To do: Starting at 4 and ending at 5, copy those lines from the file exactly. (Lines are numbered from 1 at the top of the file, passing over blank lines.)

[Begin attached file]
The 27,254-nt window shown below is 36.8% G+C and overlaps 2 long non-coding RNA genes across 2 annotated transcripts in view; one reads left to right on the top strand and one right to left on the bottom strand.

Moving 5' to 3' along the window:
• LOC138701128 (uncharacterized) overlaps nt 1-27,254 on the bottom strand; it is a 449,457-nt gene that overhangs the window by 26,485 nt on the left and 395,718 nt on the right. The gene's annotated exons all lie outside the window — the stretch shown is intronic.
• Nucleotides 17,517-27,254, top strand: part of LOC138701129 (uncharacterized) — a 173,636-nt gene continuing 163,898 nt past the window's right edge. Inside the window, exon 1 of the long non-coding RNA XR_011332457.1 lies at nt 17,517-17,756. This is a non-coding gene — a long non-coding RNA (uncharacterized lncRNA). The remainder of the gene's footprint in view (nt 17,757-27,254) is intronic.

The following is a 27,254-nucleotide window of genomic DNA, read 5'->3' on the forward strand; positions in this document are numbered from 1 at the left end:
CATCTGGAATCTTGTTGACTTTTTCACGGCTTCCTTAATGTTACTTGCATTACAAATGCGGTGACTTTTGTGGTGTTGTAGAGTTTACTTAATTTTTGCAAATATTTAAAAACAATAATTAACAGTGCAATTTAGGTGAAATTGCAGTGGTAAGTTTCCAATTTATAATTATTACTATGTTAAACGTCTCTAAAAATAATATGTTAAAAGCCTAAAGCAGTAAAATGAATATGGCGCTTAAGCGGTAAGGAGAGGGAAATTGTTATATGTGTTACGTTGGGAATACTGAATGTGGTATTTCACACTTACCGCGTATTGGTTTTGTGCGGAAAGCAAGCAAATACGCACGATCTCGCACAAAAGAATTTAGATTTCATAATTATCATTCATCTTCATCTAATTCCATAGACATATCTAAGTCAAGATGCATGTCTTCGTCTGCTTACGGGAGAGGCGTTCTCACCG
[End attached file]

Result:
• Nucleotides 17,517-27,254, top strand: part of LOC138701129 (uncharacterized) — a 173,636-nt gene continuing 163,898 nt past the window's right edge. Inside the window, exon 1 of the long non-coding RNA XR_011332457.1 lies at nt 17,517-17,756. This is a non-coding gene — a long non-coding RNA (uncharacterized lncRNA). The remainder of the gene's footprint in view (nt 17,757-27,254) is intronic.

The following is a 27,254-nucleotide window of genomic DNA, read 5'->3' on the forward strand; positions in this document are numbered from 1 at the left end: